This year on Times Square, according to the press release (which doesn’t get around to telling you that no one is invited to be there until the 4th paragraph, talk about burying the lede), the program will include the traditional “Imagine” and “Auld Lange Sine” and will add Andra Day singing “Rise Up” and Gloria Gaynor with “I Will Survive.” Those are fine songs, but I can’t help but think back to my parents’ New Years’ celebrations. We complain about 2020 but they put up with more than 15 years of 2020s, starting with the stock market crash and going through the Second World War. One grandfather was unemployed for a long period, the other lost his savings in the collapse of a building and loan. Pop lost his milk delivery business when he was drafted, and mom couldn’t keep it going. Pop and his siblings lost their youngest brother to a German bullet just before VE Day. So, what did they sing to welcome in the New Year? “Happy Days are Here Again!” They faced uncertain years with little assurance but plenty of optimism for a better year ahead. They were not just surviving; they were building a new world.
Just before my Aunt Janice passed from COVID this year I got several boxes of her things. Included are some noise makers more than 100 years old. They are “gas rattles” from World War I. The sentries twirled them over their heads when they saw a gas cloud coming. They made a horrible racket that cut though the other battlefield sounds. That was the signal to put on your gas mask. After the war it was these rattles that welcomed in the new year. Just before midnight grandpa McClear would send everyone out onto the porch of the Ege Avenue house in Jersey City and locked the door. They were to make a racket when the new year came. Someone’s clock struck midnight. Whistles started blowing, then the gas rattles, cow bell, trash can lids and finally up and down the street:
“Happy Days are Here Again,
The Skies Above are Blue Again,
Let us sing a song of cheer again,
Happy Days are here again.”
Everyone in the neighborhood said the McClears made the most noise of any family on the block. And they continued to make noise and sing until a “dark haired man” (Uncle Lester) came with a key and let them in. This was part of an old Celtic tradition that the first foot into a house must be a dark-haired man to bring good fortune, or at least not bad fortune. A fair-haired man would represent the Vikings, who you didn’t want to see in the coming year. There’s advantage to being “black Irish.” (The picture includes the gas rattles and some other vintage noisemakers from Aunt Janice.)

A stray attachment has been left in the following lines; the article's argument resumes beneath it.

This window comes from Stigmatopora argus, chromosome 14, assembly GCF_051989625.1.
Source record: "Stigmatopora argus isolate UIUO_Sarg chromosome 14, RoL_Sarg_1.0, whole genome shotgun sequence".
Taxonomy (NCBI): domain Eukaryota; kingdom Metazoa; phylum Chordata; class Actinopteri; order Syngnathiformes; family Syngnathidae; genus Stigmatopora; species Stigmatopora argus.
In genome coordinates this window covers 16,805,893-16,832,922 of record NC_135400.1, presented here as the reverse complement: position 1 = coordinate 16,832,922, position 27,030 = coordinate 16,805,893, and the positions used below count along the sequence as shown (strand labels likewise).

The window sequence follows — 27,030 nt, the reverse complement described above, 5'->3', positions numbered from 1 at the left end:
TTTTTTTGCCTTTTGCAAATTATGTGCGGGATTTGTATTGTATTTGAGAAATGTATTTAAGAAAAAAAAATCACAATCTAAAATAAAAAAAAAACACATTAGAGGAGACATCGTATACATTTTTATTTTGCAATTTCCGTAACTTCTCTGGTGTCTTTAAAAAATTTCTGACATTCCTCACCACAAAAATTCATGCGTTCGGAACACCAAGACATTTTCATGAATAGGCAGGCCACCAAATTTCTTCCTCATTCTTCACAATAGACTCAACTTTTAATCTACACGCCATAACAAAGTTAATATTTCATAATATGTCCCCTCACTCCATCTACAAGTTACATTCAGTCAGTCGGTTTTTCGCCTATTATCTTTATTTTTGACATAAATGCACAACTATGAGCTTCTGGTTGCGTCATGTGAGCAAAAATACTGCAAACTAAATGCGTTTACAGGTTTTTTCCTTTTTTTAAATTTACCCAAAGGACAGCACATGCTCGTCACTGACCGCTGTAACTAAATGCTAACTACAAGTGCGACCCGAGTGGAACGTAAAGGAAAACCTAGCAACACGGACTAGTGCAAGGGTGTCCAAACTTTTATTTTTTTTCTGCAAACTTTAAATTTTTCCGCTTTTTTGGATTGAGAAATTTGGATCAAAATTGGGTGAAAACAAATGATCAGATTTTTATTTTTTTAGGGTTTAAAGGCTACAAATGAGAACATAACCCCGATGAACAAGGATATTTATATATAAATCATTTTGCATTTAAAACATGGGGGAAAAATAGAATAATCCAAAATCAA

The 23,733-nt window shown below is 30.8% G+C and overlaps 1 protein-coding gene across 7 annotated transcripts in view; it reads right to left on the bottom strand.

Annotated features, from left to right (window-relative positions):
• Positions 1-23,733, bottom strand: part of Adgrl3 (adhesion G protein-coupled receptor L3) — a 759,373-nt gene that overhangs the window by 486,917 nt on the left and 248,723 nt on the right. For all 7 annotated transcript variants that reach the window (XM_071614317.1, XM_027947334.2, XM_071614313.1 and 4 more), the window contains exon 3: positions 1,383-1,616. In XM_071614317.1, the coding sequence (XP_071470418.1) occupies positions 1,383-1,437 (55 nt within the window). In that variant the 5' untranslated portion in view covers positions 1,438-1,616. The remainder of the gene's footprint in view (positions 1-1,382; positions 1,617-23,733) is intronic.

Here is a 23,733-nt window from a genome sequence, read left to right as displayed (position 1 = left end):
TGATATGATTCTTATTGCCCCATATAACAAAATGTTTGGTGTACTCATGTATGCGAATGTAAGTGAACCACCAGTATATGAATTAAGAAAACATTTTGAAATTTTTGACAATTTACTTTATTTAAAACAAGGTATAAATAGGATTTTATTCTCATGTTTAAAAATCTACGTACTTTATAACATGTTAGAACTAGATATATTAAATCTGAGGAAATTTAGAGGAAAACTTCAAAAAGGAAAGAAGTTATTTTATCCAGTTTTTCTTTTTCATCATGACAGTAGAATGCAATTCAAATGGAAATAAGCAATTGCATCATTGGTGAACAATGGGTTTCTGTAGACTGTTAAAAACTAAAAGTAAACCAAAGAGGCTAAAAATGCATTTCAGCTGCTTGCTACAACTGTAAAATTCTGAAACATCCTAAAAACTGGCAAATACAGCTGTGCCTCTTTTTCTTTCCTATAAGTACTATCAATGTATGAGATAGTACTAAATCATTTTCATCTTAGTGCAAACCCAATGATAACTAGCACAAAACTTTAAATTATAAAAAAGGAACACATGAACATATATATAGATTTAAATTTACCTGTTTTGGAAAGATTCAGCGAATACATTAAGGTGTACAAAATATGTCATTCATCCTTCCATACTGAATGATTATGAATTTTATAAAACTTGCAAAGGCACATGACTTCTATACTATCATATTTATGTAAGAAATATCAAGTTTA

Then the party started. Both grandfathers threw legendary parties. There was singing and dancing, eating, and drinking, a lot of drinking. Grandpa McClear’s party was on Ege Avenue and Grandpa Brew’s open house on Pearsall Avenue later in the afternoon. Grandpa Brew had been Chief Steward on the Emerson Yacht “Margaret.” (Emmerson was the Bromo Seltzer King, he had a huge Bromo Seltzer tower in Baltimore, Grandpa’s favorite home port.) The Emersons married into the Vanderbilts so my grandfather had laid a table for the Vanderbilts on the Margret. (I think my mother may have been named after that ship.) Grandpa served his famous honey ginger glazed ham “fit for a Vanderbilt.”
In 1956 grandma Brew died. The open house moved to our suburban basement in Ridgewood and became a midnight buffet. Pop had just been elected to the Episcopal Vestry, made up of prominent Republicans with Dutch names like Van der Veer who traced their linage in New Jersey to before 1664 when the British took over from the Dutch. In those almost 300 years many of the Dutch became proper Episcopalian Republicans. They had heard about grandpa’s spread and the Van der Veers wanted to have a taste of what the Vanderbilts had. Our normal family friends, suburban refugees from Jersey City were also there. Pop’s friend Spence was a guest who loved mixing drinks. He put on his red vest and tended bar. He got a lot of tips. Something he ribbed pop about until the day he died. At midnight, after the countdown, Grandpa started singing “Happy Days are Here Again.” The Episcopalian vestry, save pop, went silent with stone faces. Somehow, they did not appreciate our traditional New Year’s song. But after several helpings of grandpa’s honey ginger glazed ham and a few of Spence’s drinks 1957 was launched amicably. Earlier this week NPR referred to Bergen County as “Wealthy and strongly Democratic.” Somewhere pop and grandpa are smiling.
My mom is gone 10 years now. At her funeral I told the story of Happy Days, in that very same Episcopal church and warned everyone going to the graveside not to be surprised if they heard the family sing “Happy Days are Here Again.” And we did, in respect for the great spirit of resiliency with which my mom, and her whole generation faced new beginnings.